Take one look at No Chaser, the carefully curated print and online publication, and you get a sense that style is something deeply felt and thought about by its art director Ontario Armstrong. Nothing here is fleeting or a fad; instead you are drawn into stunning photographs of Native Americans in traditional dress, the comfortable craftsmanship of German sweaters, the world’s most sophisticated bottle of Peruvian Negroni and a tour of the impossibly romantic and artistic Italian town of Ginosa.
Featuring the aforementioned subjects not to mention gentlemen from places like London, New York, Lisbon, and Paris, No Chaser has a distinctly global feel but Armstrong’s background is much less flashy and fashionable.
“I grew up in North Carolina so I’m a southern guy at heart,” says Armstrong. But that doesn’t mean he’s forgotten his roots. “Growing up down South had a major influence on who I am today. A large part of that came from the work ethic that I’ve seen around me,” he adds. “There was certain pride that was felt from working hard and pushing through no matter the situation.”
Part of that upbringing included a mother who always stressed the importance of presentation and being the best version on yourself when you step out the door. “A lot of those things have stuck with me to this day in how I present myself as well as the presentation of my work,” he notes.
This combination of hustle and haute would serve Armstrong well as he went off to study at the prestigious Art Institute of Philadelphia. It was there that he not only learned how to hone his fashion instincts, but it’s when folks also started to take notice of this stylish young man from the south. Having become known for his dapper look with a touch of color and personality (like “tricky socks”, fun and colorful accessories which give an outfit “that extra wow!”), Esquire magazine named him one of America’s “Best Dressed Real Men.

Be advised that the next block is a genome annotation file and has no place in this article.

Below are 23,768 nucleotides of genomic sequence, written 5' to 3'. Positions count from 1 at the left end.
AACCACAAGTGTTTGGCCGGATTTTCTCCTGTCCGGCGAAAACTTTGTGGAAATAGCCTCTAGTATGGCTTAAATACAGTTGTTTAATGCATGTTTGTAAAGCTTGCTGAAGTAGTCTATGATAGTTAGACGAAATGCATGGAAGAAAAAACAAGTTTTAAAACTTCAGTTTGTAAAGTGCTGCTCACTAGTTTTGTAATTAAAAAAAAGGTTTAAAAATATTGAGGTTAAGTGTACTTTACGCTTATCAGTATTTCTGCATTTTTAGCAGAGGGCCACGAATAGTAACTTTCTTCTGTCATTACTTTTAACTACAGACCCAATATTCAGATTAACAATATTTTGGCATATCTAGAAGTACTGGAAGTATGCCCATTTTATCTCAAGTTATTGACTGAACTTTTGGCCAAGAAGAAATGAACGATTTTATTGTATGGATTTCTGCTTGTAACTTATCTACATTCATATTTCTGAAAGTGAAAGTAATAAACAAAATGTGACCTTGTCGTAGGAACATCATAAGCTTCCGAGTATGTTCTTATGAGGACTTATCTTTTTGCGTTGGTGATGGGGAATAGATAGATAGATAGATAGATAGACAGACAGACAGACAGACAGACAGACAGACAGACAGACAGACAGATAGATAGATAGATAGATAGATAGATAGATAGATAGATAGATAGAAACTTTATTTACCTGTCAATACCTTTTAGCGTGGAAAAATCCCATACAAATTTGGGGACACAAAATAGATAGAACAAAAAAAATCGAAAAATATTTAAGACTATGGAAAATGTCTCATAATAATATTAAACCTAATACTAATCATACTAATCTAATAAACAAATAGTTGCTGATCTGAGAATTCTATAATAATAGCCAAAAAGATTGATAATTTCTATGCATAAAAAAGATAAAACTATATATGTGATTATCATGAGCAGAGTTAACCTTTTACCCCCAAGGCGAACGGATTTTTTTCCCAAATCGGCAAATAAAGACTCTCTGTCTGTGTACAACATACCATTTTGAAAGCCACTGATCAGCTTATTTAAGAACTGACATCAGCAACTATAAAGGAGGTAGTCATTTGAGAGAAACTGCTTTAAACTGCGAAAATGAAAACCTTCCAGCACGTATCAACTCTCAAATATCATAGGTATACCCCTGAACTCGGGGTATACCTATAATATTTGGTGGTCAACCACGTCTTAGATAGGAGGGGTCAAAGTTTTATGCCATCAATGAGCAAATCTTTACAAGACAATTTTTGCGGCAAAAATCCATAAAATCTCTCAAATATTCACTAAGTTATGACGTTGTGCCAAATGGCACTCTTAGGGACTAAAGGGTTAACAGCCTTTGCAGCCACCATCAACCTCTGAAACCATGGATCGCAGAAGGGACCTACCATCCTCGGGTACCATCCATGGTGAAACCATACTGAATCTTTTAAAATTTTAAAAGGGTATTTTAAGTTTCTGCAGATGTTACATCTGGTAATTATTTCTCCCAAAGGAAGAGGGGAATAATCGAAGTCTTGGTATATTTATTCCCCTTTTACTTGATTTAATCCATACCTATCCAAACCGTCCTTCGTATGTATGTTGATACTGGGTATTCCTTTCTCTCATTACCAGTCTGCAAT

Someone else who took notice was fellow Art Institute student, Clifton Wilson, another Esquire’s Best Dressed Real Men awardee. While working as sales associates in department stores, including Nordstrom, the two men would go on to create Armstrong & Wilson, a Philadelphia-based accessories company known for its pocket squares in fresh designs and bold colors.
The brand would make a splash with celebs like Nick Cannon and Mos Def, and was fittingly sold at high-end retailers like Nordstrom, proving that you can have all the style in the world, but it only matters if you have the substance to put in the work to make sure the world sees it.
CREATE YOUR OWN COOL
When you get called out by Esquire for how you dress, featured in publications like GQ, Vogue, and Miami Magazine and on television shows like The Today Show, people automatically want to copy you, thinking that’s the way they too can be “cool.” But Armstrong says that’s the wrong approach.
“Cool to me is your DNA. It’s something unique to you and goes beyond what you wear,” he explains. “Clothing is a small part of it. It’s how you move; it’s manners and it’s owning your personal style. Those are the things that say ‘cool’ to me.”